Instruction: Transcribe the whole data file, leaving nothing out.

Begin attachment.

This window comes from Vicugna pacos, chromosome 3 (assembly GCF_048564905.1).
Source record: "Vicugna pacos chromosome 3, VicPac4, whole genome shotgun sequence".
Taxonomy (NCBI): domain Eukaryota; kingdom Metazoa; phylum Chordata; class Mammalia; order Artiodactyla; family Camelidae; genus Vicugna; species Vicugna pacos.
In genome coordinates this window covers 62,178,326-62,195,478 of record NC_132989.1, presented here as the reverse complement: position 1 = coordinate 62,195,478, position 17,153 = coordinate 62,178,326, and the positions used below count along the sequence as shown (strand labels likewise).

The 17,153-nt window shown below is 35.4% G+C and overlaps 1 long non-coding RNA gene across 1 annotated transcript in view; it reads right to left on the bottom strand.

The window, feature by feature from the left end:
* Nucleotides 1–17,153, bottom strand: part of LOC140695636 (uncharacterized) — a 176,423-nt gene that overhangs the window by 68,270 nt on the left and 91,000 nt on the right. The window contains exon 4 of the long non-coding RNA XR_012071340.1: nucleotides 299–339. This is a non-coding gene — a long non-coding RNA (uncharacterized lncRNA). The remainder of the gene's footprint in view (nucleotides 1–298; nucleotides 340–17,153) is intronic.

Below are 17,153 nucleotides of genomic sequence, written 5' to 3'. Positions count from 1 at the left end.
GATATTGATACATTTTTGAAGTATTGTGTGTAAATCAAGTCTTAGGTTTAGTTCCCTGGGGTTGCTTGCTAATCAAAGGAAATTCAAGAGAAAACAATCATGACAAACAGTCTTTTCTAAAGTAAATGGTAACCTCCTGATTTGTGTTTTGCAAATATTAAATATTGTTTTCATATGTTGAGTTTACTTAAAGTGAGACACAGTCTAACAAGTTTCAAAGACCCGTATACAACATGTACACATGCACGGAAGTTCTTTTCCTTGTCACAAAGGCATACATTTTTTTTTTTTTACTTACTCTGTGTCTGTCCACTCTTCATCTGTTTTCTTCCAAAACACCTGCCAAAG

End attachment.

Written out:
This window comes from Vicugna pacos, chromosome 3 (assembly GCF_048564905.1).
Source record: "Vicugna pacos chromosome 3, VicPac4, whole genome shotgun sequence".
Taxonomy (NCBI): domain Eukaryota; kingdom Metazoa; phylum Chordata; class Mammalia; order Artiodactyla; family Camelidae; genus Vicugna; species Vicugna pacos.
In genome coordinates this window covers 62,178,326-62,195,478 of record NC_132989.1, presented here as the reverse complement: position 1 = coordinate 62,195,478, position 17,153 = coordinate 62,178,326, and the positions used below count along the sequence as shown (strand labels likewise).

The 17,153-nt window shown below is 35.4% G+C and overlaps 1 long non-coding RNA gene across 1 annotated transcript in view; it reads right to left on the bottom strand.

The window, feature by feature from the left end:
* Nucleotides 1–17,153, bottom strand: part of LOC140695636 (uncharacterized) — a 176,423-nt gene that overhangs the window by 68,270 nt on the left and 91,000 nt on the right. The window contains exon 4 of the long non-coding RNA XR_012071340.1: nucleotides 299–339. This is a non-coding gene — a long non-coding RNA (uncharacterized lncRNA). The remainder of the gene's footprint in view (nucleotides 1–298; nucleotides 340–17,153) is intronic.

Below are 17,153 nucleotides of genomic sequence, written 5' to 3'. Positions count from 1 at the left end.
GATATTGATACATTTTTGAAGTATTGTGTGTAAATCAAGTCTTAGGTTTAGTTCCCTGGGGTTGCTTGCTAATCAAAGGAAATTCAAGAGAAAACAATCATGACAAACAGTCTTTTCTAAAGTAAATGGTAACCTCCTGATTTGTGTTTTGCAAATATTAAATATTGTTTTCATATGTTGAGTTTACTTAAAGTGAGACACAGTCTAACAAGTTTCAAAGACCCGTATACAACATGTACACATGCACGGAAGTTCTTTTCCTTGTCACAAAGGCATACATTTTTTTTTTTTTACTTACTCTGTGTCTGTCCACTCTTCATCTGTTTTCTTCCAAAACACCTGCCAAAG